“I’m not accepting this aging thing well,” I said to my doctor at my last check-up. “For one thing, I have terrible insomnia and I am exhausted.”
“What seems to be the problem?” he asked. “Is something in particular keeping you awake? Maybe I can help.”
“Well,” I answered, “Yesterday I put on a jacket I have not worn in years and look what I found in the pocket.”
“It’s just an old grocery list, isn’t it?” he asked.
“Yes,” I said, “but look what is on it. “Bacon, eggs, sausage, ice cream, whole milk, cheese, hot sauce, jalapeno peppers, garlic, and onions.”
“I don’t understand,” he said. “What’s the problem?”
“Here, take a look at this week’s grocery list,” I said. “Mustache bleach, bran flakes, hair dye, hemorrhoid cream, skim milk, egg substitute, rice cakes, and antacids. It’s official; I’m old!” I wailed.
“What do you mean,” he asked.
“Take another look at that old list. I can’t eat any of that stuff anymore. I used to be able to digest anything. I could eat the chrome bumper off of a car and defecate steel wool a few hours later. Now if I eat a grilled cheese sandwich for lunch, everything shuts down. I ran out of bran flakes a few weeks ago and (how shall I put this politely?) I may have to add dynamite to my next grocery list if something doesn’t happen soon.
“The last time I ate out with my peers, we spent the entire meal commiserating about our bowel problems. At first, I thought they were saying ‘vowel problems’ and I said, ‘Yeah, I can never remember if it is ‘i before e or e before i.’I guess my hearing is going, too.
“I keep a fancy dish of antacids on my table like after-dinner mints,” I added. “Did you see the hot sauce, peppers, and onions on that old list? The last time I ate at Casa de Pedro’s, I belched and flames shot out of my mouth like a ruptured gas line. It set Pedro’s serape on fire and I have been banned for life.
“Furthermore, whole milk, ice cream, butter, and cheese are now out of the question. My youthful blood used to flow through my pliant, pristine veins like water through a firefighter’s hose. Now it is so cholesterol-laden that it has the consistency of industrial sludge. If I open a vein, I bleed candle wax.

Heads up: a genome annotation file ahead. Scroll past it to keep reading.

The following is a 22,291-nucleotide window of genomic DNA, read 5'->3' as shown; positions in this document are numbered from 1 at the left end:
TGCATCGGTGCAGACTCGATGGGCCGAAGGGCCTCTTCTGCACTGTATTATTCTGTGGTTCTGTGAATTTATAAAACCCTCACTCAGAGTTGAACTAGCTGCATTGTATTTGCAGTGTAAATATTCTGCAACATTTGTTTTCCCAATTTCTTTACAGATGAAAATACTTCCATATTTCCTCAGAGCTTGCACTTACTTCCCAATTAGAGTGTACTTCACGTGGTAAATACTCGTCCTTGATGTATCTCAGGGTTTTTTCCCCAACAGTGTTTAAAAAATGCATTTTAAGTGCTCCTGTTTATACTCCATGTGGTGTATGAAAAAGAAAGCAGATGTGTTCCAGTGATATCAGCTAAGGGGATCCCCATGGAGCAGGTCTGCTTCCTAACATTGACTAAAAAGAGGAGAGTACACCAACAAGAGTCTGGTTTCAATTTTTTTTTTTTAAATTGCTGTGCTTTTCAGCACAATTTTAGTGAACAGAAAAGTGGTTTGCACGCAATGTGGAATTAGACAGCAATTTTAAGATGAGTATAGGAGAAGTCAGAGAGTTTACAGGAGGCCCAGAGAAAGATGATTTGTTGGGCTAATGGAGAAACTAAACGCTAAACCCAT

“Yesterday I stepped on a piece of glass and cut a three-inch gash in my foot. The sluggish blood oozed across the floor like The Blob in that Steve McQueen movie of the same name.
“Did you hear that? I am making cultural references to 60-year-old movies and dead actors,” I wailed, dabbing at my teary eyes. “Now look what I am doing! I am wiping my eyes with an embroidered hankie and then stuffing up the sleeve of my cardigan! I am old, I tell you, and I don’t like it!”
“Now, now,” said the doctor. “You are just overtired from lack of sleep. Do you have any other physical symptoms?”
“Yes, my internal thermostat seems to be out of whack. First I am too cold, so I turn the furnace way up. A half-hour later, the house is so hot that the miniblinds melt, varnish drips off the furniture, and wallpaper falls off the walls in strips. So I turn the furnace down and then I get so cold that frost forms on my mustache. I just can not get comfortable.”
“I am going to write you a prescription, Mrs. Thiery,” he said. “But the best advice I can give you is to keep a positive attitude. Keep telling yourself that you are a young and vibrant woman. Here is my bill. You can pay the receptionist on the way out. You are eligible for Medicare, right?”
“Medicare! I’ll give you Medicare, Mister!”
I decked him with one punch. Doc was right; it is important to have a positive attitude. I am positive that he won’t regain consciousness until sometime next week.